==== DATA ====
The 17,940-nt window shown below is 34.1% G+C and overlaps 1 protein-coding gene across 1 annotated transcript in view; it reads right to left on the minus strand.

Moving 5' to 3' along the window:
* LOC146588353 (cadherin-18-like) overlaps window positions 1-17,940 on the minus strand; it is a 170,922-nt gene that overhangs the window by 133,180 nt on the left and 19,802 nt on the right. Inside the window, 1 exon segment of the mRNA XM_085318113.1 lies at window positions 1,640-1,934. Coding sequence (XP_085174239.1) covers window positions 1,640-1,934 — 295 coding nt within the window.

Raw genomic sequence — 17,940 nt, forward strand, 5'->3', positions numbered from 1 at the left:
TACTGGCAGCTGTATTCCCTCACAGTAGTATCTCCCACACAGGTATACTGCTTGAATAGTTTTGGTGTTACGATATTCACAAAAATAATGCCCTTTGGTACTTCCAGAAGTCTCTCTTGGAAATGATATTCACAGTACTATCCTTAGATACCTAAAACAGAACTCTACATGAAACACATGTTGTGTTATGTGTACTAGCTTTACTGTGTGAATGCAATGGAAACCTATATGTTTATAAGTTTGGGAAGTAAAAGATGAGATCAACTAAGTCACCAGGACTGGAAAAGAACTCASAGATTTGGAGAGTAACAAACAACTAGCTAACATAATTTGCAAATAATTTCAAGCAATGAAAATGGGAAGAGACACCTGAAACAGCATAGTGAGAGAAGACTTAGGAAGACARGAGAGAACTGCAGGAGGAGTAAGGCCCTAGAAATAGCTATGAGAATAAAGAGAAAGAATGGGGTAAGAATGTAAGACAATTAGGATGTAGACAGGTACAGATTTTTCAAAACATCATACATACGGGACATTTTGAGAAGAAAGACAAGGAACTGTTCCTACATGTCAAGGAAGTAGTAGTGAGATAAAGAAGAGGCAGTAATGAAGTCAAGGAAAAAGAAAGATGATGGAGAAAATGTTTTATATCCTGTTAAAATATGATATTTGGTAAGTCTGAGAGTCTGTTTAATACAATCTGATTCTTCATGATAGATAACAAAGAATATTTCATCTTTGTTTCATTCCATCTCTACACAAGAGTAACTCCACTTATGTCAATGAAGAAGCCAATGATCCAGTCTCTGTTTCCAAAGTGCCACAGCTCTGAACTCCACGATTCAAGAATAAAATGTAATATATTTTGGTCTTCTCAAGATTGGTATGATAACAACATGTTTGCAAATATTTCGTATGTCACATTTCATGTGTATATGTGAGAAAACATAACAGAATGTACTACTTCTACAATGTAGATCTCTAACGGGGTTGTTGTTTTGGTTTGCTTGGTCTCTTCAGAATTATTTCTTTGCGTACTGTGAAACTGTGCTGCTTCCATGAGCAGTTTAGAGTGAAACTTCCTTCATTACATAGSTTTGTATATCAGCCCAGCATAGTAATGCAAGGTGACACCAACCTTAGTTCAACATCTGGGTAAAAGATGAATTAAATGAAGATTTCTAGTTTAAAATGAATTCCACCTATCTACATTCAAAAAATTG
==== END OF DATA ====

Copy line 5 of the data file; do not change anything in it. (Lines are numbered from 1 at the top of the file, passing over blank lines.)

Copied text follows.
TACTGGCAGCTGTATTCCCTCACAGTAGTATCTCCCACACAGGTATACTGCTTGAATAGTTTTGGTGTTACGATATTCACAAAAATAATGCCCTTTGGTACTTCCAGAAGTCTCTCTTGGAAATGATATTCACAGTACTATCCTTAGATACCTAAAACAGAACTCTACATGAAACACATGTTGTGTTATGTGTACTAGCTTTACTGTGTGAATGCAATGGAAACCTATATGTTTATAAGTTTGGGAAGTAAAAGATGAGATCAACTAAGTCACCAGGACTGGAAAAGAACTCASAGATTTGGAGAGTAACAAACAACTAGCTAACATAATTTGCAAATAATTTCAAGCAATGAAAATGGGAAGAGACACCTGAAACAGCATAGTGAGAGAAGACTTAGGAAGACARGAGAGAACTGCAGGAGGAGTAAGGCCCTAGAAATAGCTATGAGAATAAAGAGAAAGAATGGGGTAAGAATGTAAGACAATTAGGATGTAGACAGGTACAGATTTTTCAAAACATCATACATACGGGACATTTTGAGAAGAAAGACAAGGAACTGTTCCTACATGTCAAGGAAGTAGTAGTGAGATAAAGAAGAGGCAGTAATGAAGTCAAGGAAAAAGAAAGATGATGGAGAAAATGTTTTATATCCTGTTAAAATATGATATTTGGTAAGTCTGAGAGTCTGTTTAATACAATCTGATTCTTCATGATAGATAACAAAGAATATTTCATCTTTGTTTCATTCCATCTCTACACAAGAGTAACTCCACTTATGTCAATGAAGAAGCCAATGATCCAGTCTCTGTTTCCAAAGTGCCACAGCTCTGAACTCCACGATTCAAGAATAAAATGTAATATATTTTGGTCTTCTCAAGATTGGTATGATAACAACATGTTTGCAAATATTTCGTATGTCACATTTCATGTGTATATGTGAGAAAACATAACAGAATGTACTACTTCTACAATGTAGATCTCTAACGGGGTTGTTGTTTTGGTTTGCTTGGTCTCTTCAGAATTATTTCTTTGCGTACTGTGAAACTGTGCTGCTTCCATGAGCAGTTTAGAGTGAAACTTCCTTCATTACATAGSTTTGTATATCAGCCCAGCATAGTAATGCAAGGTGACACCAACCTTAGTTCAACATCTGGGTAAAAGATGAATTAAATGAAGATTTCTAGTTTAAAATGAATTCCACCTATCTACATTCAAAAAATTG